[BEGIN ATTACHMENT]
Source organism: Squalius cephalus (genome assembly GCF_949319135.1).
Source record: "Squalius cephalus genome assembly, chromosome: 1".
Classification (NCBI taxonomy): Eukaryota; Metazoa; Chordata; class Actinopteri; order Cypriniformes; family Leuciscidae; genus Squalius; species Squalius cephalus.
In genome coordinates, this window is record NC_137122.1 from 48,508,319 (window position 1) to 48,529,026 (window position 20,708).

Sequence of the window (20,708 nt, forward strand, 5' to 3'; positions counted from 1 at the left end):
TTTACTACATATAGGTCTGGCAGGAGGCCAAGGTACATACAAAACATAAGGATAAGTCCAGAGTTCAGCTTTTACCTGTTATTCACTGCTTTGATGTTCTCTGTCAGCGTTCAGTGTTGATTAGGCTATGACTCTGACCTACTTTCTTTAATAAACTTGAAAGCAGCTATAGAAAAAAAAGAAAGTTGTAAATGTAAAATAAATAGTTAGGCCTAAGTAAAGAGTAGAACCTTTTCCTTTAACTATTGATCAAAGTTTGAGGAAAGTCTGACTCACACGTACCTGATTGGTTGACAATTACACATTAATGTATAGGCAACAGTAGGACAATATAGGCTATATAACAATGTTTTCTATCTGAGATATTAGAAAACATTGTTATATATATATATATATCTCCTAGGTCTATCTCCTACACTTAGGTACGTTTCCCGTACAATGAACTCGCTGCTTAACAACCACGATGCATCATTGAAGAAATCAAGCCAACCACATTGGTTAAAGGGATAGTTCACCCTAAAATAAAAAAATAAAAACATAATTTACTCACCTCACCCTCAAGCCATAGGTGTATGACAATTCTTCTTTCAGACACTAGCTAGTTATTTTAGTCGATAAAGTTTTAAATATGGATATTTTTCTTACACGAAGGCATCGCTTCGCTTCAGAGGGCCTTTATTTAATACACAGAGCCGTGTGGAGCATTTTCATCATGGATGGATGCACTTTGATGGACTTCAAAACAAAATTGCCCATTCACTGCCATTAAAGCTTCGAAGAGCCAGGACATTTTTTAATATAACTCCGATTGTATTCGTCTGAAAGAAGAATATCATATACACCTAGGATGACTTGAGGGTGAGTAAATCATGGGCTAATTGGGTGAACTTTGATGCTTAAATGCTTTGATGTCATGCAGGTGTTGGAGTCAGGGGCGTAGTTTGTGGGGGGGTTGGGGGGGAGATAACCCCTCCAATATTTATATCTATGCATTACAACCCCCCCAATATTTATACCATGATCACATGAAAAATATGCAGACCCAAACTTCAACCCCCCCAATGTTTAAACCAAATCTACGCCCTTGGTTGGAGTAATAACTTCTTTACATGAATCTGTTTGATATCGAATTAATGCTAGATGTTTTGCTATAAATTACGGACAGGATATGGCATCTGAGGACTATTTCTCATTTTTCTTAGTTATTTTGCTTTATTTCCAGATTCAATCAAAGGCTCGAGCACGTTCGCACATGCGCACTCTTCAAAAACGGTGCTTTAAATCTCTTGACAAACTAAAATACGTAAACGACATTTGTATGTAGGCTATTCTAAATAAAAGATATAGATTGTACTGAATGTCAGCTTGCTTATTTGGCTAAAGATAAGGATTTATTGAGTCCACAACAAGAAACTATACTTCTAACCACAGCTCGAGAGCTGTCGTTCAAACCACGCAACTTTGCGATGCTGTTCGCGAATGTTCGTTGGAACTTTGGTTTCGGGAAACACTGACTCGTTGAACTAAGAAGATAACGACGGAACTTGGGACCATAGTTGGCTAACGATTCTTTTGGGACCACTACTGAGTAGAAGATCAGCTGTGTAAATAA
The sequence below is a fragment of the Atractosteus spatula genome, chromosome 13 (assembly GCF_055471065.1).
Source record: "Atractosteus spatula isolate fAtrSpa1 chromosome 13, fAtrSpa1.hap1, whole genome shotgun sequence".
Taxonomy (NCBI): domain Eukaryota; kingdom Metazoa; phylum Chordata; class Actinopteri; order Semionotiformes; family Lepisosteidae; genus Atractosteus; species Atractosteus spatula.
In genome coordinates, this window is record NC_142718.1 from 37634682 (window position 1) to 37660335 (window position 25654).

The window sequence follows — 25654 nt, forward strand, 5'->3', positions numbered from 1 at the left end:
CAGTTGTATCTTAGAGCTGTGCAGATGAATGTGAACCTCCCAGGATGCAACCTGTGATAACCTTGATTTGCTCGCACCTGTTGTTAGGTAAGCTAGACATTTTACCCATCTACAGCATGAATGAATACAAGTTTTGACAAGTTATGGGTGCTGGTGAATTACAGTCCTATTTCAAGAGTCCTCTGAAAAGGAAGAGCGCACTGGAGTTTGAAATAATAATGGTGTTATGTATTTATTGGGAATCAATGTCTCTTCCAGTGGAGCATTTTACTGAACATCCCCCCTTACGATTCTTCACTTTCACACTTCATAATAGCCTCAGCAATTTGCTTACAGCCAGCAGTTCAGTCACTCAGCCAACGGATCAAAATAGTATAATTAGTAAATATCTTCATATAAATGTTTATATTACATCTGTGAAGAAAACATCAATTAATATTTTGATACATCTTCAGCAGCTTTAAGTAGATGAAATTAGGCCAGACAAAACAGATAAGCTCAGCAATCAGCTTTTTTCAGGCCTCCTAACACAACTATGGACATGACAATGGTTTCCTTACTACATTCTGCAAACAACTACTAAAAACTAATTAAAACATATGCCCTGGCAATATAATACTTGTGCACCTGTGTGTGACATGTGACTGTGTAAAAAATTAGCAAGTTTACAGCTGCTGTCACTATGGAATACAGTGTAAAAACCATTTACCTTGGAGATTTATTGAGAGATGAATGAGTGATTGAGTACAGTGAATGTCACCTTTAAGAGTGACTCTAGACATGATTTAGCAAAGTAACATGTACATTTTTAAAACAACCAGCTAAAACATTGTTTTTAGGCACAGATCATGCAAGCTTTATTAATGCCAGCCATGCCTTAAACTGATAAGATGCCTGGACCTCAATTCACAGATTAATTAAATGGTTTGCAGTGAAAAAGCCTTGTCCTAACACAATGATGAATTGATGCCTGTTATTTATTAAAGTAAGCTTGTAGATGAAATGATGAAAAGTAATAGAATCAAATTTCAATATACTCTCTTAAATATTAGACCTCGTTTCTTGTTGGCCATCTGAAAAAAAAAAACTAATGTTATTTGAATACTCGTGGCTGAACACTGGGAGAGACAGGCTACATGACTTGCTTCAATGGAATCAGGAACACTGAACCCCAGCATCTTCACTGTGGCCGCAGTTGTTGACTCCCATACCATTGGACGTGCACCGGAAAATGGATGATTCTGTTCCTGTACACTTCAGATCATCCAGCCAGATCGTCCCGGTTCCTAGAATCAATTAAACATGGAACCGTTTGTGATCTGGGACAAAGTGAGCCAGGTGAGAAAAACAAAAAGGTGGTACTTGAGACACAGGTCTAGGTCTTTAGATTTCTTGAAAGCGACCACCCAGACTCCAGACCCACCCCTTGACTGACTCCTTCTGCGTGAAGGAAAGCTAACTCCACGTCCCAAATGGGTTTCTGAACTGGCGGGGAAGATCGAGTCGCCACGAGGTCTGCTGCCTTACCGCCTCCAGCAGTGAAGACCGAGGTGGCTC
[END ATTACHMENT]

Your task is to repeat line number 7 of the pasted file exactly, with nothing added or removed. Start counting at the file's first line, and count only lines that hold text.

The sequence below is a fragment of the Atractosteus spatula genome, chromosome 13 (assembly GCF_055471065.1).